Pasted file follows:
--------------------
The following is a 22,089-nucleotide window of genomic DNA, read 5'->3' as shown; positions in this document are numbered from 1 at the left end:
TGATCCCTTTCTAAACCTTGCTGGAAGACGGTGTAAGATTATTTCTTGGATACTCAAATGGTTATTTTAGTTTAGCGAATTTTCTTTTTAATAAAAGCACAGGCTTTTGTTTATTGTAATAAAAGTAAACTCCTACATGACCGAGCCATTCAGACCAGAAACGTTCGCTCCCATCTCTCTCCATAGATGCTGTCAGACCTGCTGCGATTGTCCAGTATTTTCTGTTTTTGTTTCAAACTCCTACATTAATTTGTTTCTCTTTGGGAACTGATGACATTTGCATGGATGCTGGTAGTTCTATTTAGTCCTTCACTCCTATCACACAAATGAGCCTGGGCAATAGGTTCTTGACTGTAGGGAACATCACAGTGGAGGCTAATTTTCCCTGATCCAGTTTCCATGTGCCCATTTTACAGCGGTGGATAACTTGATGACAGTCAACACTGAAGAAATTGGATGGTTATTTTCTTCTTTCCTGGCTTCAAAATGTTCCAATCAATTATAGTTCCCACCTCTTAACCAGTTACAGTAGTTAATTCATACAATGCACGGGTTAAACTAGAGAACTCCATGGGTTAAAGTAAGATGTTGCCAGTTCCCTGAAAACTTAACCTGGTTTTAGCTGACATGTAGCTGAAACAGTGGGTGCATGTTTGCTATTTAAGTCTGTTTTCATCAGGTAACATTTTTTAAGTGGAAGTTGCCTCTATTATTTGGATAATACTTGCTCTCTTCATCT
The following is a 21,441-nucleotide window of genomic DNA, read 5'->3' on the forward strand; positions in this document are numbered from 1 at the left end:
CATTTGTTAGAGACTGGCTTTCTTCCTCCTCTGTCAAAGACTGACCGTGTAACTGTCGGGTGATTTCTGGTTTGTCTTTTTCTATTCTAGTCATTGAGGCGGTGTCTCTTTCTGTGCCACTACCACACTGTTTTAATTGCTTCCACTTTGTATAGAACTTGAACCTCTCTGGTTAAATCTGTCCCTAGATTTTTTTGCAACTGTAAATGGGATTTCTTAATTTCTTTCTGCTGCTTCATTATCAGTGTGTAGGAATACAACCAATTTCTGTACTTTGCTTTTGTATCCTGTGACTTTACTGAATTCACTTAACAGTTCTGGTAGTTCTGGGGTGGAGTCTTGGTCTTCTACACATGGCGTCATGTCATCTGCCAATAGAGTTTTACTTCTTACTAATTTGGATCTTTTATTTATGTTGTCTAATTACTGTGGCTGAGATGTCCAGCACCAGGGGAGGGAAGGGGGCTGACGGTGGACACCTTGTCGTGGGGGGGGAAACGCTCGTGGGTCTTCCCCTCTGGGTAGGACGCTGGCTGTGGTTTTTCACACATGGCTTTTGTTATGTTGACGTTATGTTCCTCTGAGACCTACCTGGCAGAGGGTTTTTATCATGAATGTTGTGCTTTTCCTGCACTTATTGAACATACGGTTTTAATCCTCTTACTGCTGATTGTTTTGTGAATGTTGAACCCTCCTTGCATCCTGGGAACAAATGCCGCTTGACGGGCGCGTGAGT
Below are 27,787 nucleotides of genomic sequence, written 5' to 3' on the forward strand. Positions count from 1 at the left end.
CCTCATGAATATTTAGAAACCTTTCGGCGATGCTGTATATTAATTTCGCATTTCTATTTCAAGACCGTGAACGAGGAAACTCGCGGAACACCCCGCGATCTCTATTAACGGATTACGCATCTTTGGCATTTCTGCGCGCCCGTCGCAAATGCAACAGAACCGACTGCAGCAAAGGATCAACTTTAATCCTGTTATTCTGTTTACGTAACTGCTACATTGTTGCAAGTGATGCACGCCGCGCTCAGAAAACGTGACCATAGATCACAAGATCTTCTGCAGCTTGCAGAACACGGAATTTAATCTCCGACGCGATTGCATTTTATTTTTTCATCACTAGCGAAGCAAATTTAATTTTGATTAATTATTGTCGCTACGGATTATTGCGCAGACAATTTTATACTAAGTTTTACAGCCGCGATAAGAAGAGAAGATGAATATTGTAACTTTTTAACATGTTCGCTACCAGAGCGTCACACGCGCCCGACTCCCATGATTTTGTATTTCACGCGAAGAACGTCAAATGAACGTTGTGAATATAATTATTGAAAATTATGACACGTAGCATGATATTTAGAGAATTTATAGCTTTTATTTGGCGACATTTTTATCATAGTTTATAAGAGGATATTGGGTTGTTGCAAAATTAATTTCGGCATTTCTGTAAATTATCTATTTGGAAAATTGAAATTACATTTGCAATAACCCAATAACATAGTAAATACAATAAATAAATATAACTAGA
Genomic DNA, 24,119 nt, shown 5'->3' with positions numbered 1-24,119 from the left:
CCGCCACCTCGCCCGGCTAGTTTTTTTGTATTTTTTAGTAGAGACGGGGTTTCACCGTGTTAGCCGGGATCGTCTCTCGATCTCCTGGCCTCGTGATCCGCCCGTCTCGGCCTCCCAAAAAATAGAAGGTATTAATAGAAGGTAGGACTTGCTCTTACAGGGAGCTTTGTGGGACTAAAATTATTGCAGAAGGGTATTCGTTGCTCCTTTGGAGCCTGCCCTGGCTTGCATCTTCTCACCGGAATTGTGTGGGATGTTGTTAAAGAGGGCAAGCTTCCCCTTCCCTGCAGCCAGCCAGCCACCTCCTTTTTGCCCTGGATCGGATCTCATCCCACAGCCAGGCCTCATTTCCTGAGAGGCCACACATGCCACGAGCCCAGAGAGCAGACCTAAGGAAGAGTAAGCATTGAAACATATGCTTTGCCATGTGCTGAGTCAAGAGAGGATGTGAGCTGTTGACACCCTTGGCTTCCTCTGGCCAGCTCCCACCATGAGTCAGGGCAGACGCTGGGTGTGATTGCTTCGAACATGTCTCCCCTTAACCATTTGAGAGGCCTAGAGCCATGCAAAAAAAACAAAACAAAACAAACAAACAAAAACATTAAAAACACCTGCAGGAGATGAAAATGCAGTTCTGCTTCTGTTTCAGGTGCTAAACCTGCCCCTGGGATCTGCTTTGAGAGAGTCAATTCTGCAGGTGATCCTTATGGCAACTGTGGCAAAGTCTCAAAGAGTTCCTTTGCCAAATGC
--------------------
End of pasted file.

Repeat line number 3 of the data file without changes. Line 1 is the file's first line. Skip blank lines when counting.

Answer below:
The following is a 21,441-nucleotide window of genomic DNA, read 5'->3' on the forward strand; positions in this document are numbered from 1 at the left end: